Now that the 14-year Yukon Party dynasty is a thing of the past, it’s worth turning to the question of how the closing round of the Peel Watershed court battle will proceed.
Last week we learned the new government had been granted an extension of a deadline to file its written legal argument with the Supreme Court of Canada to Jan. 20, 2017. Previously it only had until Dec. 14 of this year to submit arguments — a pretty tight timeline for a government that was elected just over a month ago and didn’t have a cabinet until this past weekend. The case is scheduled to be heard at the court in Ottawa next year on March 22.
Unlike its predecessor, the new government has already said that it is willing to accept a plan that places a greater emphasis on protection. During the campaign the party was unequivocal on the subject saying that “[a] Liberal Government will accept the final report of the original Peel Land Use Planning Commission.”
So some might be wondering: what is the point of even making an argument in the first place? Why is there any need for an extension? Why doesn’t the government just drop the case completely?
After all, the First Nations and environmental groups who brought the case look like they will get politically what eluded them legally under the previous Yukon Party government. If the government agrees to implement the planning commission’s plan for the region it isn’t the issue effectively moot?
Well, it’s not quite that simple.
The groups that brought the appeal want the Supreme Court of Canada to weigh in and have said they intend to proceed regardless. They have come this far. Their arguments are filed with the court and they are as close to being ready as they can get.
Readers will recall that the Yukon Supreme Court decided that the government’s failure to adhere to the land use planning process — a process other parties had engaged with in good faith — meant that the government should be effectively bound to implement the planning commission’s recommendations. While agreeing that the government had failed to follow the proper process by setting out its proposed changes earlier in the process, the Court of Appeal disagreed with the Yukon Supreme Court that the government ought to have its hands tied to a plan it doesn’t agree with and sent the process back to an earlier stage of the process.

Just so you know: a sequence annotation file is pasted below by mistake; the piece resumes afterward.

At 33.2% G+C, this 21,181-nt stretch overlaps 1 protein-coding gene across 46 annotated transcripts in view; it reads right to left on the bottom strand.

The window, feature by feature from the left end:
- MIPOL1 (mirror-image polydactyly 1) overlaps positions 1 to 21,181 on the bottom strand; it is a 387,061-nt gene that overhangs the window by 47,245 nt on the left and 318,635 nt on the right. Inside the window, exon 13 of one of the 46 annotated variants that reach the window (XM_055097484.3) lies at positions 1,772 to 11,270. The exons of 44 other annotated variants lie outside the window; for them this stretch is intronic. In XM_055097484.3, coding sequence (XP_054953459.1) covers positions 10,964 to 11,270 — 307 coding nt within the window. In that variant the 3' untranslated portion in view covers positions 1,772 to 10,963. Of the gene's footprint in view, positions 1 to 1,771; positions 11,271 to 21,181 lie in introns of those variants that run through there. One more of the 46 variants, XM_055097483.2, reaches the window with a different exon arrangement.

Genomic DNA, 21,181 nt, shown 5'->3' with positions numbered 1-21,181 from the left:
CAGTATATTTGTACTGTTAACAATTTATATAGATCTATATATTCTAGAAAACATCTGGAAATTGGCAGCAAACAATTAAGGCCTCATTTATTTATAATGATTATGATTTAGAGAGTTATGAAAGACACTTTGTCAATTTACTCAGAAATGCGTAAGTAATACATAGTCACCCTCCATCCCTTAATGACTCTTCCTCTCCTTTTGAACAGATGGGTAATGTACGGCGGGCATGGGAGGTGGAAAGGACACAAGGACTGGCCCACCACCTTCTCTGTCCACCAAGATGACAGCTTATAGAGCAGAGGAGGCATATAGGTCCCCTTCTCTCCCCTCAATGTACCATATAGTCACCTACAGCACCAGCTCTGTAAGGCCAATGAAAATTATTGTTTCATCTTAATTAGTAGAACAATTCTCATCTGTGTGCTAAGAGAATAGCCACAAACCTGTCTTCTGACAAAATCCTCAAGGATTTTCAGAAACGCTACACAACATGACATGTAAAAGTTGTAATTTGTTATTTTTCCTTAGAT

The problem is that dropping the appeal now means leaving unchallenged a Court of Appeal decision that gives the government a mulligan — a decision the appellants have called “deeply flawed.” It is a legally binding precedent that those groups don’t want to see stand. After all, there will be more land use planning in the future and may not be the last time a government mucks it up. We are only four or five years away from the next election and that’s not much time at all when it comes to the glacial pace of government in the Yukon.
So the ball is in the new government’s court.
The Liberals have said that they will implement the planning commission’s plan and that the previous government’s litigious and adversarial approach to these issues has been unhelpful. But they haven’t actually told us how they feel about the Court of Appeal’s decision in terms of how a botched planning process ought to be handled.
It’s not inconsistent for the government to want to see the commission’s Peel plan implemented, while agreeing with the Court of Appeal that errors in the process ought not lead to the imposition of a plan against the wishes of an elected territorial government. Environmental protection and the role of democratic institutions are, at least in a legal sense, separate issues.
Whether Yukoners would accept such esoteric arguments for continuing the appeal, however, is doubtful. There is a danger that if the government tries to nuance its way through by continuing its defence of the Court of Appeal’s decision while promising to protect the region, it will be seen as a broken promise. So Sandy Silver’s new government will have to be careful if it chooses that route.
In any event, a successful appeal at the high court and a reinstatement of the original decision simply means that the government will have to be careful how it handles the process in the future. That’s hardly the most dangerous precedent imaginable for the territorial government. There is a question of principle that could theoretically justify arguing that the Court of Appeal got it right, but when weighed against the practical (and political) implications it seems doubtful that the new government will see this as a hill worth dying on. There is a decent chance that we won’t know what happens if a future government botches the process again.
Whatever the parties decide to do, there is a chance that the Supreme Court will elect to punt the issue anyway. Courts don’t usually like to be dragged into political disputes to opine on hypothetical legal issues when a case has been rendered moot by intervening events — as the Peel case has. They will often decline to settle questions — even vexing, thorny ones — when legislatures have the wherewithal to decide.
Kyle Carruthers is a born-and-raised Yukoner who lives and practises law in Whitehorse.